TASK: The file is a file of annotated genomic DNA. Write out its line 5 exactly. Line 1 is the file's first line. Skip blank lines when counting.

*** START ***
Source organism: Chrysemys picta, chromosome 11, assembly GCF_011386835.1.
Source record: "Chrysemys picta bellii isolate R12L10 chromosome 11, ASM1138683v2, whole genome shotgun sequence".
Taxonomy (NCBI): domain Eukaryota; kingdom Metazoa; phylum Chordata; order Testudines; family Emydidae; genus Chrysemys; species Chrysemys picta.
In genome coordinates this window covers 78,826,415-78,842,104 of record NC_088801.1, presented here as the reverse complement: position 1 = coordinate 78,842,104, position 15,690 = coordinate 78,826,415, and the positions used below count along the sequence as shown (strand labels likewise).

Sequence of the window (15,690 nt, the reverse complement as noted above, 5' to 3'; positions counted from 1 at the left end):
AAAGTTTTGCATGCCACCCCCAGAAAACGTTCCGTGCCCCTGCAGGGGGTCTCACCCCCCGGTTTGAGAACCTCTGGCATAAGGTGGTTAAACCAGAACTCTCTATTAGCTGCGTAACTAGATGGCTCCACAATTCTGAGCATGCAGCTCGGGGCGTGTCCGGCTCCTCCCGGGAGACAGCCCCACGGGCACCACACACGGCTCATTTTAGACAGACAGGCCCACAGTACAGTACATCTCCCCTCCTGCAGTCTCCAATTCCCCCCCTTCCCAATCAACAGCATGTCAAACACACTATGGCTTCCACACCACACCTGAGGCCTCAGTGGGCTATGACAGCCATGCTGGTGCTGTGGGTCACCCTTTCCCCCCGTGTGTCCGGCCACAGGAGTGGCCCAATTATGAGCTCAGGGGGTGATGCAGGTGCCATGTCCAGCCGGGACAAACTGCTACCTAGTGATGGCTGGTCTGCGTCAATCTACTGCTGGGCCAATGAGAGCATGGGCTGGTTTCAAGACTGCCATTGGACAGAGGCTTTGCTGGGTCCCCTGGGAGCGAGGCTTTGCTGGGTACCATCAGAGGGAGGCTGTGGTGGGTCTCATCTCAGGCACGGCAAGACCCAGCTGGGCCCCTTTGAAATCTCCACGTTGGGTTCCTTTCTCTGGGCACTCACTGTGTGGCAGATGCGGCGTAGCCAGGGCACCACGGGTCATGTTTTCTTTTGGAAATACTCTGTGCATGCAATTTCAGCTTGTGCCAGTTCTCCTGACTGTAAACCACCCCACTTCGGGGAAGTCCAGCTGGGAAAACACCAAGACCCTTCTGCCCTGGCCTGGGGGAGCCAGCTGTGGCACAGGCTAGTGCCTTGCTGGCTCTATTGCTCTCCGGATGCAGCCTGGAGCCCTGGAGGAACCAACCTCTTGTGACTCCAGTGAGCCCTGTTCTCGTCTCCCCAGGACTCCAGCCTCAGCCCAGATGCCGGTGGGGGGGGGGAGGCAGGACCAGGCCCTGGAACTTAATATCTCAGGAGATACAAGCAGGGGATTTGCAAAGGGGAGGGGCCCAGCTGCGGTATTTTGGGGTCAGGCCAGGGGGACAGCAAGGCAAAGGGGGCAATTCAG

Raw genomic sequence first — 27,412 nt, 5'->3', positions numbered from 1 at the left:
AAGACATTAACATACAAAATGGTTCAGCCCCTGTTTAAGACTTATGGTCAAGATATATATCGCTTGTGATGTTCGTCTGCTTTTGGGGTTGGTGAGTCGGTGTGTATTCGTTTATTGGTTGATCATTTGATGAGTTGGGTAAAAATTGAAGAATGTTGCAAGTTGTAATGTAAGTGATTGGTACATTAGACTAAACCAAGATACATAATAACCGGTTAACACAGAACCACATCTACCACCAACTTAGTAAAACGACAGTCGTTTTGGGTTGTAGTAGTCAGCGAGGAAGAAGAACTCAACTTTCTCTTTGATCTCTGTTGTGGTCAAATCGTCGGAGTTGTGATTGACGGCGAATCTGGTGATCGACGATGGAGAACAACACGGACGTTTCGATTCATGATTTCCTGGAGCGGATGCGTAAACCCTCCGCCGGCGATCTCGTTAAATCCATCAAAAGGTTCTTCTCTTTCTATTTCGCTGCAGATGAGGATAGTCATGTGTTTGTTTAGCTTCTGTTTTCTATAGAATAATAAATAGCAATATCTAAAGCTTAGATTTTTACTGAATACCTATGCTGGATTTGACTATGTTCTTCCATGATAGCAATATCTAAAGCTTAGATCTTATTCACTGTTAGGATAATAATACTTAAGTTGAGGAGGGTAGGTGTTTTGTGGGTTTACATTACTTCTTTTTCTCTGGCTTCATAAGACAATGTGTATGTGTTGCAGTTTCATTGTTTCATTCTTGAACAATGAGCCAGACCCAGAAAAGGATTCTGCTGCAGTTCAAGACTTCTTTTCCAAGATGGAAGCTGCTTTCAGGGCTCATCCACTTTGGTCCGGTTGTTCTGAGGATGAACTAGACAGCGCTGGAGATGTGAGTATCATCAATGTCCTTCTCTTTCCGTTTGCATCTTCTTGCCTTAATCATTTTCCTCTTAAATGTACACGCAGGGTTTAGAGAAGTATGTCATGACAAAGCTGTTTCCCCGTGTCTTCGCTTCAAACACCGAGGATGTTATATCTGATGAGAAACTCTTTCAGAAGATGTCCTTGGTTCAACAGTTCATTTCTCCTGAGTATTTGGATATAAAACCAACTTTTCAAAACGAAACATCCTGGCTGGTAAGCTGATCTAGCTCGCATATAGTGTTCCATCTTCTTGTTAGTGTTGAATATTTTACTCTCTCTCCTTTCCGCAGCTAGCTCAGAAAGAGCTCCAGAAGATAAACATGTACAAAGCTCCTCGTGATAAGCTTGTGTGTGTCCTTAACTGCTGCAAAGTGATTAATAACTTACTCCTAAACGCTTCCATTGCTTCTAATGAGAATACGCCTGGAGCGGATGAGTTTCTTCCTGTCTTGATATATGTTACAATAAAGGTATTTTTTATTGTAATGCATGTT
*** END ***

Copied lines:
Sequence of the window (15,690 nt, the reverse complement as noted above, 5' to 3'; positions counted from 1 at the left end):